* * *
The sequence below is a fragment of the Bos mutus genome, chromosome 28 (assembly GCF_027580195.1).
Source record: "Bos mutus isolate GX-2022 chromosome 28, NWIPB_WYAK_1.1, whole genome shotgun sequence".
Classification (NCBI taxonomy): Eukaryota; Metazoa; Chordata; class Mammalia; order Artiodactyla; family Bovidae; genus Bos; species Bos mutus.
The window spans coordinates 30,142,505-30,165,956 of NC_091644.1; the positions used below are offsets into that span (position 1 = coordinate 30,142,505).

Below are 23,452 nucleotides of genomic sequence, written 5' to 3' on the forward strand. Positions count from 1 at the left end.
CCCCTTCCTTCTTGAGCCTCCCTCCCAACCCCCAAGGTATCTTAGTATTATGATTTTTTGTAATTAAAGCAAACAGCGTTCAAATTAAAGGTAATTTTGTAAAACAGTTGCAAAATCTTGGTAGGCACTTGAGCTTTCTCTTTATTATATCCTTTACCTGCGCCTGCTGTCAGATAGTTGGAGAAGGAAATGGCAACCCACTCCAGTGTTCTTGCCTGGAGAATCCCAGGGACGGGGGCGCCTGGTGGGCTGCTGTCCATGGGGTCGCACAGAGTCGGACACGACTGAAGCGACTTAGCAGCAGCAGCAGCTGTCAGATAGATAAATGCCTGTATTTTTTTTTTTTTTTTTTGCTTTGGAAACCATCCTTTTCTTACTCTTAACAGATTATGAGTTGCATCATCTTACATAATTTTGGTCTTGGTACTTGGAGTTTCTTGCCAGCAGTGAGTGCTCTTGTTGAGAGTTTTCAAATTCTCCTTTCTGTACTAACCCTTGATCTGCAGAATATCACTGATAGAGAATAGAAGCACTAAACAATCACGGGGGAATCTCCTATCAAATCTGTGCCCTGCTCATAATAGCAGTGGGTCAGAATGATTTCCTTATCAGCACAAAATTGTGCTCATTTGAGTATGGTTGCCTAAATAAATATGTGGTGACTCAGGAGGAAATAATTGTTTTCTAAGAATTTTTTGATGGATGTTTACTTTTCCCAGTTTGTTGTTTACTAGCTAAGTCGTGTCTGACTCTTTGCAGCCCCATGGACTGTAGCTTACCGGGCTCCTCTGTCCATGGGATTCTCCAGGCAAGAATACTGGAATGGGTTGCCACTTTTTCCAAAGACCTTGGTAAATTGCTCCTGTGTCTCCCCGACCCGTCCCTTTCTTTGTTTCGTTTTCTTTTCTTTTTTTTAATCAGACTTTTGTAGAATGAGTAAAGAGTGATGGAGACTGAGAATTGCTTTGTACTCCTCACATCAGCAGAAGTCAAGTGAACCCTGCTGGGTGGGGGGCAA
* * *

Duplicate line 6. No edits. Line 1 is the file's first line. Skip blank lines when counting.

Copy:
CCCCTTCCTTCTTGAGCCTCCCTCCCAACCCCCAAGGTATCTTAGTATTATGATTTTTTGTAATTAAAGCAAACAGCGTTCAAATTAAAGGTAATTTTGTAAAACAGTTGCAAAATCTTGGTAGGCACTTGAGCTTTCTCTTTATTATATCCTTTACCTGCGCCTGCTGTCAGATAGTTGGAGAAGGAAATGGCAACCCACTCCAGTGTTCTTGCCTGGAGAATCCCAGGGACGGGGGCGCCTGGTGGGCTGCTGTCCATGGGGTCGCACAGAGTCGGACACGACTGAAGCGACTTAGCAGCAGCAGCAGCTGTCAGATAGATAAATGCCTGTATTTTTTTTTTTTTTTTTTGCTTTGGAAACCATCCTTTTCTTACTCTTAACAGATTATGAGTTGCATCATCTTACATAATTTTGGTCTTGGTACTTGGAGTTTCTTGCCAGCAGTGAGTGCTCTTGTTGAGAGTTTTCAAATTCTCCTTTCTGTACTAACCCTTGATCTGCAGAATATCACTGATAGAGAATAGAAGCACTAAACAATCACGGGGGAATCTCCTATCAAATCTGTGCCCTGCTCATAATAGCAGTGGGTCAGAATGATTTCCTTATCAGCACAAAATTGTGCTCATTTGAGTATGGTTGCCTAAATAAATATGTGGTGACTCAGGAGGAAATAATTGTTTTCTAAGAATTTTTTGATGGATGTTTACTTTTCCCAGTTTGTTGTTTACTAGCTAAGTCGTGTCTGACTCTTTGCAGCCCCATGGACTGTAGCTTACCGGGCTCCTCTGTCCATGGGATTCTCCAGGCAAGAATACTGGAATGGGTTGCCACTTTTTCCAAAGACCTTGGTAAATTGCTCCTGTGTCTCCCCGACCCGTCCCTTTCTTTGTTTCGTTTTCTTTTCTTTTTTTTAATCAGACTTTTGTAGAATGAGTAAAGAGTGATGGAGACTGAGAATTGCTTTGTACTCCTCACATCAGCAGAAGTCAAGTGAACCCTGCTGGGTGGGGGGCAA